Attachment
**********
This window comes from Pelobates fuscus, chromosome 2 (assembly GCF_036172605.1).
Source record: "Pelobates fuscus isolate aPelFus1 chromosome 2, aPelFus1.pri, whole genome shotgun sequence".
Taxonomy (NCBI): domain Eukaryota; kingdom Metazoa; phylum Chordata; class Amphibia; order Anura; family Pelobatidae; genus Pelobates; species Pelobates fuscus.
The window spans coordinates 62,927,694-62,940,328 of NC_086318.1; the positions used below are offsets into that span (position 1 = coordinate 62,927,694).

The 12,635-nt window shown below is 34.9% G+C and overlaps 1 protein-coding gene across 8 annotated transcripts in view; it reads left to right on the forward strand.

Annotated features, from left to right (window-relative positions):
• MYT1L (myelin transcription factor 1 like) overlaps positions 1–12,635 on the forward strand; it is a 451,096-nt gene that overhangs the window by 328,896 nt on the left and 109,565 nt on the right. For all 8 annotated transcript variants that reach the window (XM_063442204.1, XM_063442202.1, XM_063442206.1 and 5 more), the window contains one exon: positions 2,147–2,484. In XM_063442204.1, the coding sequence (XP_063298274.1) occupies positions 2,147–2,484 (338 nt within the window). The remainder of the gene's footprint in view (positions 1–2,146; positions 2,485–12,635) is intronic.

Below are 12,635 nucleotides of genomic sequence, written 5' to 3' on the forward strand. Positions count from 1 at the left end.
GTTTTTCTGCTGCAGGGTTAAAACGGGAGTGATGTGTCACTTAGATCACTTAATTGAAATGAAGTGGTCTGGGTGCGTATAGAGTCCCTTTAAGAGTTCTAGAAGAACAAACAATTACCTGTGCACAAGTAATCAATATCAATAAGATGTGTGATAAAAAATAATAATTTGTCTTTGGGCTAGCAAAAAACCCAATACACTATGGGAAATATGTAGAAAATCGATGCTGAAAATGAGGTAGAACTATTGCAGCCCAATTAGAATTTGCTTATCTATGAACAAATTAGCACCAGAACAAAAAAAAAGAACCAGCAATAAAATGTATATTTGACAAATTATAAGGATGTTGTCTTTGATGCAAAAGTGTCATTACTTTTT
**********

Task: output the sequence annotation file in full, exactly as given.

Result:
This window comes from Pelobates fuscus, chromosome 2 (assembly GCF_036172605.1).
Source record: "Pelobates fuscus isolate aPelFus1 chromosome 2, aPelFus1.pri, whole genome shotgun sequence".
Taxonomy (NCBI): domain Eukaryota; kingdom Metazoa; phylum Chordata; class Amphibia; order Anura; family Pelobatidae; genus Pelobates; species Pelobates fuscus.
The window spans coordinates 62,927,694-62,940,328 of NC_086318.1; the positions used below are offsets into that span (position 1 = coordinate 62,927,694).

The 12,635-nt window shown below is 34.9% G+C and overlaps 1 protein-coding gene across 8 annotated transcripts in view; it reads left to right on the forward strand.

Annotated features, from left to right (window-relative positions):
• MYT1L (myelin transcription factor 1 like) overlaps positions 1–12,635 on the forward strand; it is a 451,096-nt gene that overhangs the window by 328,896 nt on the left and 109,565 nt on the right. For all 8 annotated transcript variants that reach the window (XM_063442204.1, XM_063442202.1, XM_063442206.1 and 5 more), the window contains one exon: positions 2,147–2,484. In XM_063442204.1, the coding sequence (XP_063298274.1) occupies positions 2,147–2,484 (338 nt within the window). The remainder of the gene's footprint in view (positions 1–2,146; positions 2,485–12,635) is intronic.

Below are 12,635 nucleotides of genomic sequence, written 5' to 3' on the forward strand. Positions count from 1 at the left end.
GTTTTTCTGCTGCAGGGTTAAAACGGGAGTGATGTGTCACTTAGATCACTTAATTGAAATGAAGTGGTCTGGGTGCGTATAGAGTCCCTTTAAGAGTTCTAGAAGAACAAACAATTACCTGTGCACAAGTAATCAATATCAATAAGATGTGTGATAAAAAATAATAATTTGTCTTTGGGCTAGCAAAAAACCCAATACACTATGGGAAATATGTAGAAAATCGATGCTGAAAATGAGGTAGAACTATTGCAGCCCAATTAGAATTTGCTTATCTATGAACAAATTAGCACCAGAACAAAAAAAAAGAACCAGCAATAAAATGTATATTTGACAAATTATAAGGATGTTGTCTTTGATGCAAAAGTGTCATTACTTTTT